HOOP HOOP is offline
NAXJA Forum User
 
Join Date: Mar 2005
Location: WEST by GOD VIRGINIA
Posts: 23
Re: Painting

Zoro,lot of good advice your getting,but the best advice I could give is stay away from maaco,and such chains,find a few shops in the area and see if anyone is doing any work on the side,9 out 0f 10 times theres always a bodyman wanting to make a little cash on the side ,if you you weren't so far I'd be willing to hook ya up,again don't go with a chain cause you any gonna get much,believe me I got 21 yrs under my belt spraying the nasty stuff .good luck to ya,just a idea but check out a night class at a votech center,usally theyll let ya do your own vehicles as long as you supply the material,and you'll have a experieced person there to guide you through it.just my 2 cents.

HOOP
Reply With Quote
  #12  
Old March 29th, 2005, 18:23
bustednutz bustednutz is offline
NAXJA Forum User
 
Join Date: Sep 2004
Location: Virginia Beach
Posts: 314
Re: Painting

AND if you still want to go to a chain shop, Like Maaco, make sure your rig is very clean and free of all wax, and armor all type dressings.
Take it to a self service pressure washer car wash. Get in those fender wells and all the door jambs, under the hood and underneath the car. Blast the hell out of all the grime and hidden dust and dirt that may arise in a paint booth. Don't forget to blast off the insides of the bumpers. The rear is a huge sand trap. Spend some money at one of those places first.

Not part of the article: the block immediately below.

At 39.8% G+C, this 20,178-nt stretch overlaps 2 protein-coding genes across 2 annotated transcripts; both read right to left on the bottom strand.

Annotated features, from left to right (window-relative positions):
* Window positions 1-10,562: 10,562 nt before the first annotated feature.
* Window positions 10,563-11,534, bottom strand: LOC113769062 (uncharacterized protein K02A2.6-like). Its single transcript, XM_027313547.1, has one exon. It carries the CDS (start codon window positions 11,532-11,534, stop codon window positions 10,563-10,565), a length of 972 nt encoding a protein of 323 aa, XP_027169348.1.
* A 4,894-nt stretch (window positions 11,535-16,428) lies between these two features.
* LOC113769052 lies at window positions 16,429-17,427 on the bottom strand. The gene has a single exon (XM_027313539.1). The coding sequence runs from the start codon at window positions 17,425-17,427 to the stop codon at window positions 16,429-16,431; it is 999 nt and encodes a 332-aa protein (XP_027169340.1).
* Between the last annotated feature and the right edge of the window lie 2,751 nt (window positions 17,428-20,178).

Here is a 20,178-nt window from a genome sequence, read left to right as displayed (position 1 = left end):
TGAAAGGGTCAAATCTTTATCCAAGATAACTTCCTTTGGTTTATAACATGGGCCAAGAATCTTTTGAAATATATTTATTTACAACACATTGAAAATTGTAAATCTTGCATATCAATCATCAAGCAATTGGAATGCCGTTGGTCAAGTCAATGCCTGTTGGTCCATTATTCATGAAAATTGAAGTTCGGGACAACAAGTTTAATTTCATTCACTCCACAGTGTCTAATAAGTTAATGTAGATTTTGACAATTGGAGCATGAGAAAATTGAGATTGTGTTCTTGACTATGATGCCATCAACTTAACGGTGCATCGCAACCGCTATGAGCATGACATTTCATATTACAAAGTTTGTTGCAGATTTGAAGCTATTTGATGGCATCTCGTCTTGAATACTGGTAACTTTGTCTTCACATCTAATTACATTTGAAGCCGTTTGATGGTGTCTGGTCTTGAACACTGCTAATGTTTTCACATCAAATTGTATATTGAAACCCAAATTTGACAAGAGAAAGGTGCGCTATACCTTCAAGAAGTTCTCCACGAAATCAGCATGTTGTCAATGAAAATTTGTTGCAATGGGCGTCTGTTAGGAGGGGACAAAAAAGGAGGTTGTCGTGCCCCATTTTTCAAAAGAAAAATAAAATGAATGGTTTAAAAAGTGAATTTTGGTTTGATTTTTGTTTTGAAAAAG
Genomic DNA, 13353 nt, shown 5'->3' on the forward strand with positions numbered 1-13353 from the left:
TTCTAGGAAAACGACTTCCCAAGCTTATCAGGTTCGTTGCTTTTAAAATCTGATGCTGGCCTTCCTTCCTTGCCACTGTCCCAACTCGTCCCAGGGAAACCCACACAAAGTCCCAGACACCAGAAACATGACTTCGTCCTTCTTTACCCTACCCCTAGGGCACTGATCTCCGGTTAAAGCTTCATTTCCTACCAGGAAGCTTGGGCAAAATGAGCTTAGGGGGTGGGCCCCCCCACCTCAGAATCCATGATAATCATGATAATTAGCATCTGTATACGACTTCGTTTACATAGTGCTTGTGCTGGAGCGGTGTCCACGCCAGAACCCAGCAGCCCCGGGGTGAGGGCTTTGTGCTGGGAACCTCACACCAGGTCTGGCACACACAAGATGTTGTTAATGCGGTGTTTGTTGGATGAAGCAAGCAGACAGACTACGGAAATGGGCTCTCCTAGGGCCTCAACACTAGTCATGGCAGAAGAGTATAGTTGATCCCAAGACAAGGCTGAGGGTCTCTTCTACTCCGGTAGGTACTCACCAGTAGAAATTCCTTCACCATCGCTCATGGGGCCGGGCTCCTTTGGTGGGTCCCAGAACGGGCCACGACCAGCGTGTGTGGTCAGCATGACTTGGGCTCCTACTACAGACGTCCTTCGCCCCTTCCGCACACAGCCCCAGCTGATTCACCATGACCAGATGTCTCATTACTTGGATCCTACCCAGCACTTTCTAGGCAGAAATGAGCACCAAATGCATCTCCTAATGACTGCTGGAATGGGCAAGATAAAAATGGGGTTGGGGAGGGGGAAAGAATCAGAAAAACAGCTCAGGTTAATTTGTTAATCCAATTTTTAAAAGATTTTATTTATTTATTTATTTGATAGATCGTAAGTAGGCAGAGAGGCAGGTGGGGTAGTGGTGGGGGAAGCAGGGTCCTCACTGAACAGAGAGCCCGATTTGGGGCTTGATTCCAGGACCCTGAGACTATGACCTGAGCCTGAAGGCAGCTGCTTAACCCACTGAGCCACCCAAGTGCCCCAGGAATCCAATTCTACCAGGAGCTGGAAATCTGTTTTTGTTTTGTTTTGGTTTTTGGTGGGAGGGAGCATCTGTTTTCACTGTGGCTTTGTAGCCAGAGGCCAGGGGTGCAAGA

And practice up on your color sanding technique. Maaco usually lays it on thick, and runs can happen.
One more thing, remove all trim and anything else that you do not want overspray on.
I had a couple cars done at Maaco here locally in the past. I prepped it myself and removed just about everything in their parking lot. Headlights, tail lights, grille, mirrors, body trim etc... If it could come off, it did. And those guys didn't mind at all, alot less for them to mask off.